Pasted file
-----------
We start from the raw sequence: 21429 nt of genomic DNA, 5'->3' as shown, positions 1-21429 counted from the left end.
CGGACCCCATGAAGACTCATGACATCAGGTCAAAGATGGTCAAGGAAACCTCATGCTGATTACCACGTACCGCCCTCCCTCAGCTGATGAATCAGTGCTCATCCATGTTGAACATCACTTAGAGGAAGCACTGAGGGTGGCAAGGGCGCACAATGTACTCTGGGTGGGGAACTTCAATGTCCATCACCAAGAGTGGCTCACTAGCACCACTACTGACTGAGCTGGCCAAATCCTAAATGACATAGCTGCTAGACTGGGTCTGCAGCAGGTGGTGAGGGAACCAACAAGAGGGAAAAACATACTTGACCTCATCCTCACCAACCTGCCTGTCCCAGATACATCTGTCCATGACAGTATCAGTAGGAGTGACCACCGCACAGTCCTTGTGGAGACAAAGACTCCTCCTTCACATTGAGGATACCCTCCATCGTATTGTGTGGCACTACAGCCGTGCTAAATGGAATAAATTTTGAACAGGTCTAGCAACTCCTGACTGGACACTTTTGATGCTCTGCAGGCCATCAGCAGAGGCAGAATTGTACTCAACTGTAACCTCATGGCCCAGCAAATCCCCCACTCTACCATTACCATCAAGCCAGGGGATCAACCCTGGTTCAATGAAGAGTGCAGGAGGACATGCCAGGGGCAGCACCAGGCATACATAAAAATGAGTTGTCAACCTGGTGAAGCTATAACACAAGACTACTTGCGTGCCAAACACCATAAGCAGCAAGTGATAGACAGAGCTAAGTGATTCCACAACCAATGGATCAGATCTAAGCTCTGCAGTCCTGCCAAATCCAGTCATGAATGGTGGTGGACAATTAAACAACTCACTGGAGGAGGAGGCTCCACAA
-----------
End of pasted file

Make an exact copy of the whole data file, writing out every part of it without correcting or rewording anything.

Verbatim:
We start from the raw sequence: 21429 nt of genomic DNA, 5'->3' as shown, positions 1-21429 counted from the left end.
CGGACCCCATGAAGACTCATGACATCAGGTCAAAGATGGTCAAGGAAACCTCATGCTGATTACCACGTACCGCCCTCCCTCAGCTGATGAATCAGTGCTCATCCATGTTGAACATCACTTAGAGGAAGCACTGAGGGTGGCAAGGGCGCACAATGTACTCTGGGTGGGGAACTTCAATGTCCATCACCAAGAGTGGCTCACTAGCACCACTACTGACTGAGCTGGCCAAATCCTAAATGACATAGCTGCTAGACTGGGTCTGCAGCAGGTGGTGAGGGAACCAACAAGAGGGAAAAACATACTTGACCTCATCCTCACCAACCTGCCTGTCCCAGATACATCTGTCCATGACAGTATCAGTAGGAGTGACCACCGCACAGTCCTTGTGGAGACAAAGACTCCTCCTTCACATTGAGGATACCCTCCATCGTATTGTGTGGCACTACAGCCGTGCTAAATGGAATAAATTTTGAACAGGTCTAGCAACTCCTGACTGGACACTTTTGATGCTCTGCAGGCCATCAGCAGAGGCAGAATTGTACTCAACTGTAACCTCATGGCCCAGCAAATCCCCCACTCTACCATTACCATCAAGCCAGGGGATCAACCCTGGTTCAATGAAGAGTGCAGGAGGACATGCCAGGGGCAGCACCAGGCATACATAAAAATGAGTTGTCAACCTGGTGAAGCTATAACACAAGACTACTTGCGTGCCAAACACCATAAGCAGCAAGTGATAGACAGAGCTAAGTGATTCCACAACCAATGGATCAGATCTAAGCTCTGCAGTCCTGCCAAATCCAGTCATGAATGGTGGTGGACAATTAAACAACTCACTGGAGGAGGAGGCTCCACAA